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Panel discusses effects of climate change on Utah

By Katie England daily Herald - | Nov 29, 2018
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Ben Abbott, an assistant professor of ecosystem ecology at Brigham Young University, speaks during a panel discussion concerning climate change in Utah held Wednesday, Nov. 28, 2018, at the Orem Public Library. Isaac Hale, Daily Herald

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Kent Purdy, of Elk Ridge, poses a question to the panel during a discussion concerning climate change in Utah held Wednesday, Nov. 28, 2018, at the Orem Public Library. Isaac Hale, Daily Herald

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Panelists introduce themselves during a panel discussion concerning climate change in Utah held by the Utah Valley Earth Forum on Wednesday, Nov. 28, 2018, at the Orem Public Library. Isaac Hale, Daily Herald

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Alan W. Clarke, a professor of integrated studies at Utah Valley University, listens with other panelists as Tim Garrett, a professor of atmospheric sciences at the University of Utah, speaks during a panel discussion concerning climate change in Utah held by the Utah Valley Earth Forum on Wednesday, Nov. 28, 2018, at the Orem Public Library. Isaac Hale, Daily Herald

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Tim Garrett, a professor of atmospheric sciences at the University of Utah, speaks during a panel discussion concerning climate change in Utah held by the Utah Valley Earth Forum on Wednesday, Nov. 28, 2018, at the Orem Public Library. Isaac Hale, Daily Herald

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Rob Davies, an associate professor of professional practice in Utah State University's physics department, speaks during a panel discussion concerning climate change in Utah held by the Utah Valley Earth Forum on Wednesday, Nov. 28, 2018, at the Orem Public Library. Isaac Hale, Daily Herald

Is there time to change course and reverse climate change?

A panel of experts at the Orem Public Library addressed the topic Wednesday night, saying that while climate change already affects Utah, steps need to be taken at both a local and global level to address it.

The panel, sponsored by the Utah Valley Earth Forum, was held less than a week after the release of the fourth National Climate Assessment, a report produced by the U.S. government that says climate change is outpacing former projections and is human-caused.

The report paints a dire picture, predicting climate change could potentially have billions of dollars of economic impact on the United States, negatively affect Americans’ health and have negative effects on infrastructure.

Utah, along with the rest of the western United States, has already seen an increase in wildfires caused by climate change.

As the climate warms, wildfire activity is expected to increase, driving up costs associated with health effects, loss of homes and infrastructure and fire suppression, the climate assessment says.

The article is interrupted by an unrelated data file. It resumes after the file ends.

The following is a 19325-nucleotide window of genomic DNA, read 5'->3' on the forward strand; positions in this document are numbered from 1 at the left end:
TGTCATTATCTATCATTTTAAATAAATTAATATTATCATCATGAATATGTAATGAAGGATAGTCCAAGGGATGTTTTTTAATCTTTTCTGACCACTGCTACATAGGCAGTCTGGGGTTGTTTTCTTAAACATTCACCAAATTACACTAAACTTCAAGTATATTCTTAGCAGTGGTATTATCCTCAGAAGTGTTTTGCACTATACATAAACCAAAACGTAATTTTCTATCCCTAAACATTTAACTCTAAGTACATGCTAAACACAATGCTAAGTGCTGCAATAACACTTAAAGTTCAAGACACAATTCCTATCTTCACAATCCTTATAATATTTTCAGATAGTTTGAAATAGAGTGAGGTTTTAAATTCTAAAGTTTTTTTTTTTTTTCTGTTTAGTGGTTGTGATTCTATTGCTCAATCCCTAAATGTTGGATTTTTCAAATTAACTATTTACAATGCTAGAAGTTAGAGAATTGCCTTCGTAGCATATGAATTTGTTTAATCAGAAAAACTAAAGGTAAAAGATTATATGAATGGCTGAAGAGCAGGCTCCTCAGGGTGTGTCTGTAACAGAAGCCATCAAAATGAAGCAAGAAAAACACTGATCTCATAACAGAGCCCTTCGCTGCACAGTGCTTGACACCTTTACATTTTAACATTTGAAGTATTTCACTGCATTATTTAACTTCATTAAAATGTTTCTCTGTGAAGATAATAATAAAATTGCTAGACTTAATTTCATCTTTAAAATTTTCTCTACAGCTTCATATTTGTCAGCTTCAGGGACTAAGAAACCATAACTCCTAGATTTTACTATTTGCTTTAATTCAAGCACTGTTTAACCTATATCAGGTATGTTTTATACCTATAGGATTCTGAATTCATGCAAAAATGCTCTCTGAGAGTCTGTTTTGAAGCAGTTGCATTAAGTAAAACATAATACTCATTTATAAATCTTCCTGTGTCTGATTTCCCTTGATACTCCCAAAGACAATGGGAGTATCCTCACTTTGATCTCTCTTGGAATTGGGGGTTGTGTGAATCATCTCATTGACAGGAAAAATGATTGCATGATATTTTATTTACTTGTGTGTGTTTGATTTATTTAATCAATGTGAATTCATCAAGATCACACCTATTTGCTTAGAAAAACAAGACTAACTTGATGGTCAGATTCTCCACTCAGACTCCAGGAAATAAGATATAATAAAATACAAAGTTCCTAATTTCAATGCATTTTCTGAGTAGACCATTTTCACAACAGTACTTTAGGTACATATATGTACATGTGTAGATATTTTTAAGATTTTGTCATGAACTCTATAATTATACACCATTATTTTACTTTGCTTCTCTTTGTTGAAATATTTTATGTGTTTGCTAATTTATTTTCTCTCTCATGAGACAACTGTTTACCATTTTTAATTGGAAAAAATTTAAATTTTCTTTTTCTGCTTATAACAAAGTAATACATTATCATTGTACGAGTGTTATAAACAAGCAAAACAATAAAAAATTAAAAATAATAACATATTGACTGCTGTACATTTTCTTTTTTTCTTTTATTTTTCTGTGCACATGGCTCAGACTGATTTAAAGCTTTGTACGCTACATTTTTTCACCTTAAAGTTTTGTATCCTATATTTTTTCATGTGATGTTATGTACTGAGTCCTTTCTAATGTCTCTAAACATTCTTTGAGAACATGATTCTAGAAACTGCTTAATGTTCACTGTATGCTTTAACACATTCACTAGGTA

“Warmer and drier conditions have contributed to an increase in the incidence of large forest fires in the western United States and Interior Alaska since the early 1980s, a trend that is expected to continue as the climate warms and the fire season lengthens,” according to the assessment.

But according to panelist Alan Clarke, a professor of integrated studies at Utah Valley University, the global impacts of climate change will be affecting Americans in ways many would not expect.

A former civil rights lawyer, Clarke says the U.S. already houses thousands of climate change refugees, and can expect many more if climate change continues on as predicted.

Sea levels rising could displace as many as a billion people, Clarke said, which would lead to conflict, even war.

Already, farmers in Iowa and surrounding areas are experiencing the effects of climate change, Clarke said.

“So you’re gonna have inflow into Utah at precise point where water is becoming more and more difficult, where you’re gonna have drier and drier climate,” Clarke said.

But the solution to climate change, which is primarily caused by greenhouse gas emissions, is not as simple as becoming a vegan or making another similar lifestyle choice.

Things that make impact on greenhouse gas emissions, such as making housing more dense to encourage people to walk and bike, require a shift in the typical American mentality, said Ben Abbott, a professor of ecosystem ecology at Brigham Young University.

“Transitioning from the idea that, to have a good life, we have to have a separate house in the countryside, actually moving together can do us a lot of good,” Abbott said.

Science and technology aren’t what are holding society back from making substantial changes, said Rob Davies, with the Utah State University Ecology Center.

“We have to change our entire culture, and that is what we clearly don’t yet know how to do,” Davies said.

Tim Garrett, professor of atmospheric sciences at the University of Utah, sees climate change as a normal part of a cycle: everything that exists is born, grows, then ultimately collapses.

“This is just a normal part of life cycles,” Garrett said. “Our lives collectively are fantastic right now, but they are fantastic at expense of our environment, an environment we depend upon, and that will ultimately lead to our demise.”

Abbott took a slightly more hopeful view, referencing two types of Biblical sorrow: the type of sorrow that leads to discouragement and inaction, and the type of sorrow that leads to change.

“It is in our hands, it is expected of us to do all we can,” Abbott said. “There will be a reckoning, either in this life or if you believe in the life to come.”

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